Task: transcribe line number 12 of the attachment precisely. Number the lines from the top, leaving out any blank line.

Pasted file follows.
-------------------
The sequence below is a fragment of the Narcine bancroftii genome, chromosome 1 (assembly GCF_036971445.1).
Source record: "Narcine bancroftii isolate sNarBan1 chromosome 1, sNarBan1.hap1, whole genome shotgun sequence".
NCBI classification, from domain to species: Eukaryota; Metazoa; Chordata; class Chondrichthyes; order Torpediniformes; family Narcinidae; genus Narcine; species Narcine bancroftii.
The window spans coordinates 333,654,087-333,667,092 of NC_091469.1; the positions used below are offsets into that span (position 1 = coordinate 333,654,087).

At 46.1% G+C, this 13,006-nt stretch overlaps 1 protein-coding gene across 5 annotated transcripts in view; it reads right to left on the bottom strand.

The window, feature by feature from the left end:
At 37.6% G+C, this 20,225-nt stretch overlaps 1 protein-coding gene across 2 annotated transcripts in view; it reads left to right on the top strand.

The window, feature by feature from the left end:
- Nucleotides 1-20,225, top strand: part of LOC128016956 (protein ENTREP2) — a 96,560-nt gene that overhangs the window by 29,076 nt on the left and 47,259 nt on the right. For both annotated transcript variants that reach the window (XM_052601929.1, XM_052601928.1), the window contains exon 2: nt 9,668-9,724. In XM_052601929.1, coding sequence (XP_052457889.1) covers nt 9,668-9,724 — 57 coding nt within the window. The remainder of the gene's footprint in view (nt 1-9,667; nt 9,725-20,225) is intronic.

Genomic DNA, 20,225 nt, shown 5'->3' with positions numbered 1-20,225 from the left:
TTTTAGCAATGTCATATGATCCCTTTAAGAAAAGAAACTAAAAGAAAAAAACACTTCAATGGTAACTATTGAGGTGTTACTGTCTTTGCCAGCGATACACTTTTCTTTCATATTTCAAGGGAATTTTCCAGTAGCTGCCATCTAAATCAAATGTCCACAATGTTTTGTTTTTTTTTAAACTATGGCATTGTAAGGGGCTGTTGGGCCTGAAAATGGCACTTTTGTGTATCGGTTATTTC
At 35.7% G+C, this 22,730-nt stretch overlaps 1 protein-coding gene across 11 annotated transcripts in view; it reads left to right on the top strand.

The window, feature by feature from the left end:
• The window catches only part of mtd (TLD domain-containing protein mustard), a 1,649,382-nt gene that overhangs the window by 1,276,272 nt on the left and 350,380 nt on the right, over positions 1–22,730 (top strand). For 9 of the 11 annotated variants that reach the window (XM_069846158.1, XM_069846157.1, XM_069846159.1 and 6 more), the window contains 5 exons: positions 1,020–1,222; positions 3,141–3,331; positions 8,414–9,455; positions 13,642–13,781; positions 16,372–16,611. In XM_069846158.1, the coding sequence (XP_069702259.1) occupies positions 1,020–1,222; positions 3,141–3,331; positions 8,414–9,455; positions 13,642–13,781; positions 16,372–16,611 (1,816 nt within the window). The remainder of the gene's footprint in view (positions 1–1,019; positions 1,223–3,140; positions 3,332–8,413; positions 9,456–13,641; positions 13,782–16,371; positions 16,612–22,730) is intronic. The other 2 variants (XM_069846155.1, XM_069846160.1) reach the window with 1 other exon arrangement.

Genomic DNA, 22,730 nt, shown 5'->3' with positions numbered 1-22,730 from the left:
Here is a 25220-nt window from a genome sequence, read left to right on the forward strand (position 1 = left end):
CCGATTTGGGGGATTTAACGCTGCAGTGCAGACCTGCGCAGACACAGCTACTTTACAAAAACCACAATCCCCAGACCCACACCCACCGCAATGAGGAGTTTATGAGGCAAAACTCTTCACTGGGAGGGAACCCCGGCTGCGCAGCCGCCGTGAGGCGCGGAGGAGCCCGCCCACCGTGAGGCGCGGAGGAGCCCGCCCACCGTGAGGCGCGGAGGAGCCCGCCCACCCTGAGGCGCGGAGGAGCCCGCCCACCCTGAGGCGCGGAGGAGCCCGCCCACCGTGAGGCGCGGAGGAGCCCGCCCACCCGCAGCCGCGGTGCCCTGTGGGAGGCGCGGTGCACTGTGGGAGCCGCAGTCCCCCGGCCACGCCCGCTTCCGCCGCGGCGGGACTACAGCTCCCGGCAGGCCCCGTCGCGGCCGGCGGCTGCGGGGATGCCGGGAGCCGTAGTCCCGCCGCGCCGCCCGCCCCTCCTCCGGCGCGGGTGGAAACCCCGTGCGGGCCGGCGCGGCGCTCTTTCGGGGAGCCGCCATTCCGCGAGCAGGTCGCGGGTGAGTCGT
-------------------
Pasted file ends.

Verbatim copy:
At 35.7% G+C, this 22,730-nt stretch overlaps 1 protein-coding gene across 11 annotated transcripts in view; it reads left to right on the top strand.